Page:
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Alzheimer’s and Brain Awareness

Older woman comforted by medical staff

Alzheimer’s. You’ve probably heard the word or watched a loved one suffering from the disease. The National Institutes of Health estimate that more than 5 million people in the United States have Alzheimer’s disease. As the 6th leading cause of death in the U.S., there is no cure for Alzheimer’s. While you may generally view Alzheimer’s like an older person’s disease, approximately 200,000 Americans under the age of 65 have early-onset Alzheimer’s. The greatest known risk factor is increasing age. Most individuals with the disease are 65 or older with the risk doubling every five years after that. Other risk factors include family history, genetics, and head injuries or conditions that damage the heart and blood vessels.

Alzheimer's disease is a progressive disorder that causes brain cells to waste away and die. The exact causes of Alzheimer's disease aren't fully understood, but at its core are problems with brain proteins that fail to function normally, disrupt the work of brain cells, and unleash a series of toxic events. Neurons are then damaged, lose connections to each other and eventually die.

Early signs of the disease may be forgetting recent events or conversations. During this time, the person may be aware of their difficulty remembering things or organizing thoughts. As the disease progresses, a person with Alzheimer's disease will develop severe memory impairment and lose the ability to carry out everyday tasks. At this time, a family member or friend may be more aware of the worsening symptoms. In advanced stages of the disease, complications from severe loss of brain function, such as dehydration, malnutrition, or infection, may result in death.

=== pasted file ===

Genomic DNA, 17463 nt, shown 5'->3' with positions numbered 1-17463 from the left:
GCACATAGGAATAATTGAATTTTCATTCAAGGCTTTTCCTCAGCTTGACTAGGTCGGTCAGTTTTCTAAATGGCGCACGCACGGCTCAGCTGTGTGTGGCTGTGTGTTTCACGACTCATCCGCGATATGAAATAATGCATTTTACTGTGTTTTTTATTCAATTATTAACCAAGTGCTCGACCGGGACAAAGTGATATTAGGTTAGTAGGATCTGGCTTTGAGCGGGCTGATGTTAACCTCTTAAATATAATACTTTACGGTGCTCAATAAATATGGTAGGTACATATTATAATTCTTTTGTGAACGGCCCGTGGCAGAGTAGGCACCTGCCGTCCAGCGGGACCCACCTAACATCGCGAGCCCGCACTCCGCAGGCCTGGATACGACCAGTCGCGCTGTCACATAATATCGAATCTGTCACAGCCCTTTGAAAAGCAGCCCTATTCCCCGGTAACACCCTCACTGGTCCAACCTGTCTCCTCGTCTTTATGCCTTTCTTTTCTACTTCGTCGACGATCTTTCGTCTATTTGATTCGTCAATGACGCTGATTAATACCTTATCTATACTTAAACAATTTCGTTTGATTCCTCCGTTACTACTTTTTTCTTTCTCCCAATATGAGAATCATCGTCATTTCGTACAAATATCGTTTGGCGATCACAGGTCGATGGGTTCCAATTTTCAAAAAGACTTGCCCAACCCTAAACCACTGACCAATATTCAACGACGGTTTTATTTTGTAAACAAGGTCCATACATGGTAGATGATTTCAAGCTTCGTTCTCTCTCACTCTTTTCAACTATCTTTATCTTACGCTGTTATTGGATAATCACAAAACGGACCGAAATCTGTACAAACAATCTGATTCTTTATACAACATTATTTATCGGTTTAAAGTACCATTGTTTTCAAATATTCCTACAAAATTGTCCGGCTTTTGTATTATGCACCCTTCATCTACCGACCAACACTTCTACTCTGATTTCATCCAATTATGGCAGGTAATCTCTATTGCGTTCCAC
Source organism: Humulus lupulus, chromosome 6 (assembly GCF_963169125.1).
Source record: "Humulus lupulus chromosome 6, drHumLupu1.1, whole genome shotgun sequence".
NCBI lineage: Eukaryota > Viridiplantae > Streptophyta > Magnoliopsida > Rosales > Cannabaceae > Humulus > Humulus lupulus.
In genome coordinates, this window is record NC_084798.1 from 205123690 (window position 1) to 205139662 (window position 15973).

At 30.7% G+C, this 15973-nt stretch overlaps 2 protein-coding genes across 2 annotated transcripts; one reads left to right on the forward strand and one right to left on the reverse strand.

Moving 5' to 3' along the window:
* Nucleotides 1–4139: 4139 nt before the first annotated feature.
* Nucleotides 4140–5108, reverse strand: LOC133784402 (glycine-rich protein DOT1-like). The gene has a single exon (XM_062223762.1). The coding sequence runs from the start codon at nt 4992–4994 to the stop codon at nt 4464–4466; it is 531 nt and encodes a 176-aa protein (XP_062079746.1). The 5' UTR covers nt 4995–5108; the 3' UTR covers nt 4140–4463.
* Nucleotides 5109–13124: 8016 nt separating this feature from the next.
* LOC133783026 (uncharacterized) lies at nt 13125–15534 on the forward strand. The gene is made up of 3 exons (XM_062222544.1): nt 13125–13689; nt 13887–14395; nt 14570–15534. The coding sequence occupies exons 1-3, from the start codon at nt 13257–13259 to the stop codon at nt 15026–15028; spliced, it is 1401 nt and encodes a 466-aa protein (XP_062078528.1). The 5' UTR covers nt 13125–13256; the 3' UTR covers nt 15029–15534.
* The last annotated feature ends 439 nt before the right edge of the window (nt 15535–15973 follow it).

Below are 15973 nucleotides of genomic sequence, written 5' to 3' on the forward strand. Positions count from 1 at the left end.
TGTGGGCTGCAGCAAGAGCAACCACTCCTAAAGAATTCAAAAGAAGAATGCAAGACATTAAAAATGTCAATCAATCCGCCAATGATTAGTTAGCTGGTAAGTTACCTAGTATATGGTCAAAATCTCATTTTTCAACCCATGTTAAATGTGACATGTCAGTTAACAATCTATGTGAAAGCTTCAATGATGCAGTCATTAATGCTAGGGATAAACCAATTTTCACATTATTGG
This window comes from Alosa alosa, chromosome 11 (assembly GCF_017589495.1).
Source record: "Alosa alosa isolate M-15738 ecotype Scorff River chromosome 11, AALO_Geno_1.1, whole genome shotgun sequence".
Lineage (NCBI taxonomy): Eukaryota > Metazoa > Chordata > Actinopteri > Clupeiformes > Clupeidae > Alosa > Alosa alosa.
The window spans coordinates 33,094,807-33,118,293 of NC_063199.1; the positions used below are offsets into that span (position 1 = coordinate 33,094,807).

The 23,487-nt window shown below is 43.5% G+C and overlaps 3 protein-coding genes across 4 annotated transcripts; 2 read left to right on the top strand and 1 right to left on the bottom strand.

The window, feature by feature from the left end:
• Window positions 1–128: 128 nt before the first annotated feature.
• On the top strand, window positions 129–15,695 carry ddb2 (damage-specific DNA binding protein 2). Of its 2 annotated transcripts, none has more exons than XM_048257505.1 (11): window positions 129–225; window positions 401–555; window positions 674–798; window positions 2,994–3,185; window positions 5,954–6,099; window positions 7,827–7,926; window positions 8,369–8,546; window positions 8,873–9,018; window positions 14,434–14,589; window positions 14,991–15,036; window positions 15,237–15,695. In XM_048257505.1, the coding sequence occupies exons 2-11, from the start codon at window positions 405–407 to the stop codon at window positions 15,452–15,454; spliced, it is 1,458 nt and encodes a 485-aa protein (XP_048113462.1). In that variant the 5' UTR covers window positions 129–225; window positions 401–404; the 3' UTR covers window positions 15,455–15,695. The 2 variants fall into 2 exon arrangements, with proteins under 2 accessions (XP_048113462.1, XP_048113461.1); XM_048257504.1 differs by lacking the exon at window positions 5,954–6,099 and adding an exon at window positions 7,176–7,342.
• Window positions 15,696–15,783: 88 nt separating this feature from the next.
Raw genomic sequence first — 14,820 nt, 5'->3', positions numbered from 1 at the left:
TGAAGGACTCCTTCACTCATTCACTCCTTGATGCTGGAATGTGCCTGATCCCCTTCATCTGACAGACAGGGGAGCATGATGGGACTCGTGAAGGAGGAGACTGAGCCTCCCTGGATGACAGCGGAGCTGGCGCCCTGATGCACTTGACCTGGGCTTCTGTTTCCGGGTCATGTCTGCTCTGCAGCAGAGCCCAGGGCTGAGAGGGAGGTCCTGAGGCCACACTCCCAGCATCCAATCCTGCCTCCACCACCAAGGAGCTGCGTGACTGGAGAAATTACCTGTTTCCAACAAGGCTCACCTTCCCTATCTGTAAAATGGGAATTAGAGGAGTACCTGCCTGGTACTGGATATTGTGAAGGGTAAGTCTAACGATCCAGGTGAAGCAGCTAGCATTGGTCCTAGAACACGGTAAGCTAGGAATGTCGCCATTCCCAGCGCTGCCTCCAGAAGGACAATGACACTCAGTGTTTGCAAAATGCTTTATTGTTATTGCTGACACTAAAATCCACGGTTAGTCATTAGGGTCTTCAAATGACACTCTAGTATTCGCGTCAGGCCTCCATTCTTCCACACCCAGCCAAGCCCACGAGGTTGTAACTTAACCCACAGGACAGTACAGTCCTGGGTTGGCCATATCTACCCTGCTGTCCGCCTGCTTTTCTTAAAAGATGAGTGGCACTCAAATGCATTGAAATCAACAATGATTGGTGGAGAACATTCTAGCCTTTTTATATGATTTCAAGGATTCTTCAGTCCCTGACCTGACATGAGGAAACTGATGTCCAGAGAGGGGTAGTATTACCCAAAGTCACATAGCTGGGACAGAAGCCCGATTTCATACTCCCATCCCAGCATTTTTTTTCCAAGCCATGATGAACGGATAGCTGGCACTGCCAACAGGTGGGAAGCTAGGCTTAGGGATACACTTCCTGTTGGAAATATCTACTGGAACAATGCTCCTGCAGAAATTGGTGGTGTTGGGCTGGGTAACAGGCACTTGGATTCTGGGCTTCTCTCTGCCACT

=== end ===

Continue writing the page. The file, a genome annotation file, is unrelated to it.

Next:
There is growing evidence that indicates people can reduce their risk of cognitive decline by adopting some key lifestyle habits. It is never too early or too late to incorporate the following practices as suggested by the Alzheimer’s Association.

These lifestyle habits include:

  • Cardiovascular exercise
  • Take a class
  • Quit smoking
  • Reduce your risk of brain injury by wearing your seatbelt and using a helmet
  • Eat a healthy and balanced diet low in fat and high in vegetables and fruit
  • Get the appropriate amount of sleep
  • Stay socially engaged
  • Challenge and activate your mind by playing games or doing puzzles

If you or your loved one is showing signs of memory issues, you can schedule an assessment with a healthcare provider. A diagnostic workup may include the following:

  • Physical and neurological exam
  • Lab tests
  • Mental status and neuropsychological testing
  • Brain imaging

A vital component of the diagnostic assessment is self-reporting about symptoms. It may also be necessary and helpful to have a close friend or family member available to provide information about symptoms. All of these diagnostic tools are designed to detect dementia and assist in determining whether Alzheimer’s disease or another condition, is the cause. Helen Newberry Joy Hospital hosts an Alzheimer’s Support Group for those suffering from or caring for those with the disease. Meetings are held the 3rd Monday of every month from 6PM-7PM in the Huron Conference Room. For more information about Alzheimer’s disease, visit the Alzheimer’s Association website at www.alz.org